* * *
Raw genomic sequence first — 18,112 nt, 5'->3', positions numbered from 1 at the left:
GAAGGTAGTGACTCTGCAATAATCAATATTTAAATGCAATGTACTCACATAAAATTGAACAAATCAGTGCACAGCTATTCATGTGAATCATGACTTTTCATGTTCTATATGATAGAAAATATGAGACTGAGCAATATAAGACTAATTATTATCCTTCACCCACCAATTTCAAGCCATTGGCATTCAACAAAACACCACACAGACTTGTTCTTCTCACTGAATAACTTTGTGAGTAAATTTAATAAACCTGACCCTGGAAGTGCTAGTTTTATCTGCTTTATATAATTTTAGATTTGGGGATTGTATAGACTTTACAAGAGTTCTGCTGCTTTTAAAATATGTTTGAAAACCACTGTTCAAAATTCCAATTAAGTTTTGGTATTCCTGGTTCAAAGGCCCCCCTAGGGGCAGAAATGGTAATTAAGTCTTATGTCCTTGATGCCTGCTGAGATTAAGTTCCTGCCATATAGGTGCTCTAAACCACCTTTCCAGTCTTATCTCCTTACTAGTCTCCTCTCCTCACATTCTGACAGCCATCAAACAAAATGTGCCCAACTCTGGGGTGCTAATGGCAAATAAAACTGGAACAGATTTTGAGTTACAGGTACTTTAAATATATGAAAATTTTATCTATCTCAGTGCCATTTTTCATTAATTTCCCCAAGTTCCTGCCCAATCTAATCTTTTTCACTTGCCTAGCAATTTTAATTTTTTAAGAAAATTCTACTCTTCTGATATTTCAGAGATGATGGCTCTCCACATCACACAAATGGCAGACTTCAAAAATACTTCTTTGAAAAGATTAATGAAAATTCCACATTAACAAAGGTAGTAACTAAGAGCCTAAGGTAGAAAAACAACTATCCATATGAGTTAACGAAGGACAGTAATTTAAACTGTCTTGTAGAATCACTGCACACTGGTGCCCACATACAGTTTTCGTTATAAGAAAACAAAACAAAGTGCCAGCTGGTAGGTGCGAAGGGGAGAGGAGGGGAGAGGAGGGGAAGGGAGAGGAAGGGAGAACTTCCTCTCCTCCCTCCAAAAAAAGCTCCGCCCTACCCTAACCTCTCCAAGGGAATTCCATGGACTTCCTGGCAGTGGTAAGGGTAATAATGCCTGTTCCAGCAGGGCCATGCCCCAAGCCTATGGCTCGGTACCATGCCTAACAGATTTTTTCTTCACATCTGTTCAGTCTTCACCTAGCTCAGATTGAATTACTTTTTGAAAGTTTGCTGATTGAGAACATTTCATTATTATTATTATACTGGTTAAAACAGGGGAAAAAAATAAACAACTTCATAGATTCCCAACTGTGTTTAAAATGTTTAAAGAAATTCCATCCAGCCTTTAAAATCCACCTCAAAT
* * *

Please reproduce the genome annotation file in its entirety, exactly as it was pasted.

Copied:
Raw genomic sequence first — 18,112 nt, 5'->3', positions numbered from 1 at the left:
GAAGGTAGTGACTCTGCAATAATCAATATTTAAATGCAATGTACTCACATAAAATTGAACAAATCAGTGCACAGCTATTCATGTGAATCATGACTTTTCATGTTCTATATGATAGAAAATATGAGACTGAGCAATATAAGACTAATTATTATCCTTCACCCACCAATTTCAAGCCATTGGCATTCAACAAAACACCACACAGACTTGTTCTTCTCACTGAATAACTTTGTGAGTAAATTTAATAAACCTGACCCTGGAAGTGCTAGTTTTATCTGCTTTATATAATTTTAGATTTGGGGATTGTATAGACTTTACAAGAGTTCTGCTGCTTTTAAAATATGTTTGAAAACCACTGTTCAAAATTCCAATTAAGTTTTGGTATTCCTGGTTCAAAGGCCCCCCTAGGGGCAGAAATGGTAATTAAGTCTTATGTCCTTGATGCCTGCTGAGATTAAGTTCCTGCCATATAGGTGCTCTAAACCACCTTTCCAGTCTTATCTCCTTACTAGTCTCCTCTCCTCACATTCTGACAGCCATCAAACAAAATGTGCCCAACTCTGGGGTGCTAATGGCAAATAAAACTGGAACAGATTTTGAGTTACAGGTACTTTAAATATATGAAAATTTTATCTATCTCAGTGCCATTTTTCATTAATTTCCCCAAGTTCCTGCCCAATCTAATCTTTTTCACTTGCCTAGCAATTTTAATTTTTTAAGAAAATTCTACTCTTCTGATATTTCAGAGATGATGGCTCTCCACATCACACAAATGGCAGACTTCAAAAATACTTCTTTGAAAAGATTAATGAAAATTCCACATTAACAAAGGTAGTAACTAAGAGCCTAAGGTAGAAAAACAACTATCCATATGAGTTAACGAAGGACAGTAATTTAAACTGTCTTGTAGAATCACTGCACACTGGTGCCCACATACAGTTTTCGTTATAAGAAAACAAAACAAAGTGCCAGCTGGTAGGTGCGAAGGGGAGAGGAGGGGAGAGGAGGGGAAGGGAGAGGAAGGGAGAACTTCCTCTCCTCCCTCCAAAAAAAGCTCCGCCCTACCCTAACCTCTCCAAGGGAATTCCATGGACTTCCTGGCAGTGGTAAGGGTAATAATGCCTGTTCCAGCAGGGCCATGCCCCAAGCCTATGGCTCGGTACCATGCCTAACAGATTTTTTCTTCACATCTGTTCAGTCTTCACCTAGCTCAGATTGAATTACTTTTTGAAAGTTTGCTGATTGAGAACATTTCATTATTATTATTATACTGGTTAAAACAGGGGAAAAAAATAAACAACTTCATAGATTCCCAACTGTGTTTAAAATGTTTAAAGAAATTCCATCCAGCCTTTAAAATCCACCTCAAAT